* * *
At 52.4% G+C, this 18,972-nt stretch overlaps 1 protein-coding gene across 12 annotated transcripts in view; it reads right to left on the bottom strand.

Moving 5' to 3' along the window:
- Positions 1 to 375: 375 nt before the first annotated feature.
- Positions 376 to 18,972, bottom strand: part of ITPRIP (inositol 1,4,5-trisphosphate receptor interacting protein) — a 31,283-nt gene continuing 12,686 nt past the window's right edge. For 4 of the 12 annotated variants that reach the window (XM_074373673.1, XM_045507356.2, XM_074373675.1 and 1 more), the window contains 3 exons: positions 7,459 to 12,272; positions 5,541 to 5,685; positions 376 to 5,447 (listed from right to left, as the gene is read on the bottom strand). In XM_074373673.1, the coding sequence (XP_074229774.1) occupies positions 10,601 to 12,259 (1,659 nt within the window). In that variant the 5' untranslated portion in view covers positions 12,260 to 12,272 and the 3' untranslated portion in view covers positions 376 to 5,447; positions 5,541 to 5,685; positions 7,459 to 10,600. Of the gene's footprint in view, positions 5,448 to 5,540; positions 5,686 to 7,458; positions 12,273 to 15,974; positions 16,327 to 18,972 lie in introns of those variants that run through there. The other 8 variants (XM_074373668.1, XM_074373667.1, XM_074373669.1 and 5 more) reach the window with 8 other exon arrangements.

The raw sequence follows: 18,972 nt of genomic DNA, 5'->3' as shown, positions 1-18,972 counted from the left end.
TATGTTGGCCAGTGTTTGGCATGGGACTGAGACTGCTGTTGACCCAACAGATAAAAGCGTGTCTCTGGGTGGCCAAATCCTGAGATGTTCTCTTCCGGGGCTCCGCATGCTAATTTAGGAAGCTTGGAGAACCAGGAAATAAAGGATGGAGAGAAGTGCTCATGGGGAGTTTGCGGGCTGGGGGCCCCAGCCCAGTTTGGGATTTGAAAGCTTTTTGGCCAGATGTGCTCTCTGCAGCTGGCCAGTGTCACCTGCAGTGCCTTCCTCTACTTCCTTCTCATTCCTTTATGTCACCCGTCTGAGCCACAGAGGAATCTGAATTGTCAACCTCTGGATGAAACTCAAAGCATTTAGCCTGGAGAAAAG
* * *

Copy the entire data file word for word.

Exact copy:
At 52.4% G+C, this 18,972-nt stretch overlaps 1 protein-coding gene across 12 annotated transcripts in view; it reads right to left on the bottom strand.

Moving 5' to 3' along the window:
- Positions 1 to 375: 375 nt before the first annotated feature.
- Positions 376 to 18,972, bottom strand: part of ITPRIP (inositol 1,4,5-trisphosphate receptor interacting protein) — a 31,283-nt gene continuing 12,686 nt past the window's right edge. For 4 of the 12 annotated variants that reach the window (XM_074373673.1, XM_045507356.2, XM_074373675.1 and 1 more), the window contains 3 exons: positions 7,459 to 12,272; positions 5,541 to 5,685; positions 376 to 5,447 (listed from right to left, as the gene is read on the bottom strand). In XM_074373673.1, the coding sequence (XP_074229774.1) occupies positions 10,601 to 12,259 (1,659 nt within the window). In that variant the 5' untranslated portion in view covers positions 12,260 to 12,272 and the 3' untranslated portion in view covers positions 376 to 5,447; positions 5,541 to 5,685; positions 7,459 to 10,600. Of the gene's footprint in view, positions 5,448 to 5,540; positions 5,686 to 7,458; positions 12,273 to 15,974; positions 16,327 to 18,972 lie in introns of those variants that run through there. The other 8 variants (XM_074373668.1, XM_074373667.1, XM_074373669.1 and 5 more) reach the window with 8 other exon arrangements.

The raw sequence follows: 18,972 nt of genomic DNA, 5'->3' as shown, positions 1-18,972 counted from the left end.
TATGTTGGCCAGTGTTTGGCATGGGACTGAGACTGCTGTTGACCCAACAGATAAAAGCGTGTCTCTGGGTGGCCAAATCCTGAGATGTTCTCTTCCGGGGCTCCGCATGCTAATTTAGGAAGCTTGGAGAACCAGGAAATAAAGGATGGAGAGAAGTGCTCATGGGGAGTTTGCGGGCTGGGGGCCCCAGCCCAGTTTGGGATTTGAAAGCTTTTTGGCCAGATGTGCTCTCTGCAGCTGGCCAGTGTCACCTGCAGTGCCTTCCTCTACTTCCTTCTCATTCCTTTATGTCACCCGTCTGAGCCACAGAGGAATCTGAATTGTCAACCTCTGGATGAAACTCAAAGCATTTAGCCTGGAGAAAAG